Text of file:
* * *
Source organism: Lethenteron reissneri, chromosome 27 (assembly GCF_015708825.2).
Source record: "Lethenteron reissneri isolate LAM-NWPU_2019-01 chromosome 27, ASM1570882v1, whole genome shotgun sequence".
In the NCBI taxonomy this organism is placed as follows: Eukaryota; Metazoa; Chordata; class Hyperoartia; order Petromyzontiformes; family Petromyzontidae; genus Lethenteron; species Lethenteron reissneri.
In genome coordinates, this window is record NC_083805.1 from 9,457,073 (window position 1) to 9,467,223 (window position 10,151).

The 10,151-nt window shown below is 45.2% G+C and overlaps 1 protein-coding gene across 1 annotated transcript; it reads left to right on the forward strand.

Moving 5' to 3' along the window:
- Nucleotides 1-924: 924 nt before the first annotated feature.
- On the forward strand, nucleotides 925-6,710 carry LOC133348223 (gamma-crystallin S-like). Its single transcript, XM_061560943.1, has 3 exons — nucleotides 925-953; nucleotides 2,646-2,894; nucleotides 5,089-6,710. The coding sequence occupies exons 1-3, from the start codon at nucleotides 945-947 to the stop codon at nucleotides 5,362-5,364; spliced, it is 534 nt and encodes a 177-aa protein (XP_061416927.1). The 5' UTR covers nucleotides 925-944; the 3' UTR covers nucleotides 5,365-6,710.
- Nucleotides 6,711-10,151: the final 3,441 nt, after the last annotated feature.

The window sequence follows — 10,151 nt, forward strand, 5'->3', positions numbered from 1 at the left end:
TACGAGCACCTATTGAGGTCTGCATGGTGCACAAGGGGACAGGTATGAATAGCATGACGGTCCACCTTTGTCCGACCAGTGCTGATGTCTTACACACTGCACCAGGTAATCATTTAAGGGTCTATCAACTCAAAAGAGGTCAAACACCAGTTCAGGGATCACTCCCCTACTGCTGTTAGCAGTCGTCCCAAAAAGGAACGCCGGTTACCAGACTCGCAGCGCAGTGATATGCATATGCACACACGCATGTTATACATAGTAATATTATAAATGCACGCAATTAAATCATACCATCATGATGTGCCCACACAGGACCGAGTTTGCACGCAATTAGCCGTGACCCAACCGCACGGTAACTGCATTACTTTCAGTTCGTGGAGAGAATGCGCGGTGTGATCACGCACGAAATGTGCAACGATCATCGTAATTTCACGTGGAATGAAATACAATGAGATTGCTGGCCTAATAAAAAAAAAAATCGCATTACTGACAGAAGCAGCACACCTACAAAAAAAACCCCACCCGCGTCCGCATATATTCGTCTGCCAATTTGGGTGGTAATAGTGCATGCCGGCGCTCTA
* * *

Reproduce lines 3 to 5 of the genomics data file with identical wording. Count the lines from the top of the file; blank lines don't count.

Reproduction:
In the NCBI taxonomy this organism is placed as follows: Eukaryota; Metazoa; Chordata; class Hyperoartia; order Petromyzontiformes; family Petromyzontidae; genus Lethenteron; species Lethenteron reissneri.
In genome coordinates, this window is record NC_083805.1 from 9,457,073 (window position 1) to 9,467,223 (window position 10,151).

The 10,151-nt window shown below is 45.2% G+C and overlaps 1 protein-coding gene across 1 annotated transcript; it reads left to right on the forward strand.